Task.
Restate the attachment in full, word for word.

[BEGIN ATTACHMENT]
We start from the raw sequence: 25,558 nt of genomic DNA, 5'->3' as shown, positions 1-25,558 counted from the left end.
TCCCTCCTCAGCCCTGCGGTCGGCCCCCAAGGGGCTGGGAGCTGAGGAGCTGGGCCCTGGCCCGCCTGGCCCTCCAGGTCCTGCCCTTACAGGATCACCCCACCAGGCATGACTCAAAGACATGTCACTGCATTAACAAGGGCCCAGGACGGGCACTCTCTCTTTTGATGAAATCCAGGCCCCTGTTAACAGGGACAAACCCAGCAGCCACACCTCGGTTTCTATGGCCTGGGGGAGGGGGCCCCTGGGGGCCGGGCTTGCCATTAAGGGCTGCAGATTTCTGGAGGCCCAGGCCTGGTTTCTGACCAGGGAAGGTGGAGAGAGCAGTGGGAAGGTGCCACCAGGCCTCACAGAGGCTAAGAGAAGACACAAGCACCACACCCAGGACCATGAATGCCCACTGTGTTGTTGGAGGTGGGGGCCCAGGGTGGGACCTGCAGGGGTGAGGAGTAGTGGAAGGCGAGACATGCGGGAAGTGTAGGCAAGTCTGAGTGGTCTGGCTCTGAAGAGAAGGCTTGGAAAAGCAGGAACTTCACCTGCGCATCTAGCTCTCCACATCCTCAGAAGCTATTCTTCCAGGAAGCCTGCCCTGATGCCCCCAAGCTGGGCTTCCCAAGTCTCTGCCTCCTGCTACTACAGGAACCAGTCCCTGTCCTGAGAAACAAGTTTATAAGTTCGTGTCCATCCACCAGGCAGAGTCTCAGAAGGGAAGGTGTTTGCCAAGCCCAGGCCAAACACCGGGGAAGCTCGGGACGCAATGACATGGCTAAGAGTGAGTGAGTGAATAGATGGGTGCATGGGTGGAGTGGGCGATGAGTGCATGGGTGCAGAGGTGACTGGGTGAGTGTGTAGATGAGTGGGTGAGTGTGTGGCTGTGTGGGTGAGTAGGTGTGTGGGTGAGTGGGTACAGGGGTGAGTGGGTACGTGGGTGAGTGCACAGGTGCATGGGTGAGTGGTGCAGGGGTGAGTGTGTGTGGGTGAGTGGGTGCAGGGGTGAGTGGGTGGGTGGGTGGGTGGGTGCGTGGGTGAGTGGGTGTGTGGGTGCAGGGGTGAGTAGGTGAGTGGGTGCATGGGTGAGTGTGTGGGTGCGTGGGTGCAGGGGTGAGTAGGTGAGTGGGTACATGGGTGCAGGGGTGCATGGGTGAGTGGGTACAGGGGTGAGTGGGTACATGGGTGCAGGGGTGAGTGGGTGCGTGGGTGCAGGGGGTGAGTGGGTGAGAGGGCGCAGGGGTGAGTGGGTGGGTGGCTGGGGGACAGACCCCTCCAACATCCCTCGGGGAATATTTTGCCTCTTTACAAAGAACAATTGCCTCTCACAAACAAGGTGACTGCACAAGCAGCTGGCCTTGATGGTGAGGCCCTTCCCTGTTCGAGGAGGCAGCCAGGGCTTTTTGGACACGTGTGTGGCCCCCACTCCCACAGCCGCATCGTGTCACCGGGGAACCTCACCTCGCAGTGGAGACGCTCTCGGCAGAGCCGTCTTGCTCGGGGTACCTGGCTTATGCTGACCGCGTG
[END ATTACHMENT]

We start from the raw sequence: 25,558 nt of genomic DNA, 5'->3' as shown, positions 1-25,558 counted from the left end.
TCCCTCCTCAGCCCTGCGGTCGGCCCCCAAGGGGCTGGGAGCTGAGGAGCTGGGCCCTGGCCCGCCTGGCCCTCCAGGTCCTGCCCTTACAGGATCACCCCACCAGGCATGACTCAAAGACATGTCACTGCATTAACAAGGGCCCAGGACGGGCACTCTCTCTTTTGATGAAATCCAGGCCCCTGTTAACAGGGACAAACCCAGCAGCCACACCTCGGTTTCTATGGCCTGGGGGAGGGGGCCCCTGGGGGCCGGGCTTGCCATTAAGGGCTGCAGATTTCTGGAGGCCCAGGCCTGGTTTCTGACCAGGGAAGGTGGAGAGAGCAGTGGGAAGGTGCCACCAGGCCTCACAGAGGCTAAGAGAAGACACAAGCACCACACCCAGGACCATGAATGCCCACTGTGTTGTTGGAGGTGGGGGCCCAGGGTGGGACCTGCAGGGGTGAGGAGTAGTGGAAGGCGAGACATGCGGGAAGTGTAGGCAAGTCTGAGTGGTCTGGCTCTGAAGAGAAGGCTTGGAAAAGCAGGAACTTCACCTGCGCATCTAGCTCTCCACATCCTCAGAAGCTATTCTTCCAGGAAGCCTGCCCTGATGCCCCCAAGCTGGGCTTCCCAAGTCTCTGCCTCCTGCTACTACAGGAACCAGTCCCTGTCCTGAGAAACAAGTTTATAAGTTCGTGTCCATCCACCAGGCAGAGTCTCAGAAGGGAAGGTGTTTGCCAAGCCCAGGCCAAACACCGGGGAAGCTCGGGACGCAATGACATGGCTAAGAGTGAGTGAGTGAATAGATGGGTGCATGGGTGGAGTGGGCGATGAGTGCATGGGTGCAGAGGTGACTGGGTGAGTGTGTAGATGAGTGGGTGAGTGTGTGGCTGTGTGGGTGAGTAGGTGTGTGGGTGAGTGGGTACAGGGGTGAGTGGGTACGTGGGTGAGTGCACAGGTGCATGGGTGAGTGGTGCAGGGGTGAGTGTGTGTGGGTGAGTGGGTGCAGGGGTGAGTGGGTGGGTGGGTGGGTGGGTGCGTGGGTGAGTGGGTGTGTGGGTGCAGGGGTGAGTAGGTGAGTGGGTGCATGGGTGAGTGTGTGGGTGCGTGGGTGCAGGGGTGAGTAGGTGAGTGGGTACATGGGTGCAGGGGTGCATGGGTGAGTGGGTACAGGGGTGAGTGGGTACATGGGTGCAGGGGTGAGTGGGTGCGTGGGTGCAGGGGGTGAGTGGGTGAGAGGGCGCAGGGGTGAGTGGGTGGGTGGCTGGGGGACAGACCCCTCCAACATCCCTCGGGGAATATTTTGCCTCTTTACAAAGAACAATTGCCTCTCACAAACAAGGTGACTGCACAAGCAGCTGGCCTTGATGGTGAGGCCCTTCCCTGTTCGAGGAGGCAGCCAGGGCTTTTTGGACACGTGTGTGGCCCCCACTCCCACAGCCGCATCGTGTCACCGGGGAACCTCACCTCGCAGTGGAGACGCTCTCGGCAGAGCCGTCTTGCTCGGGGTACCTGGCTTATGCTGACCGCGTG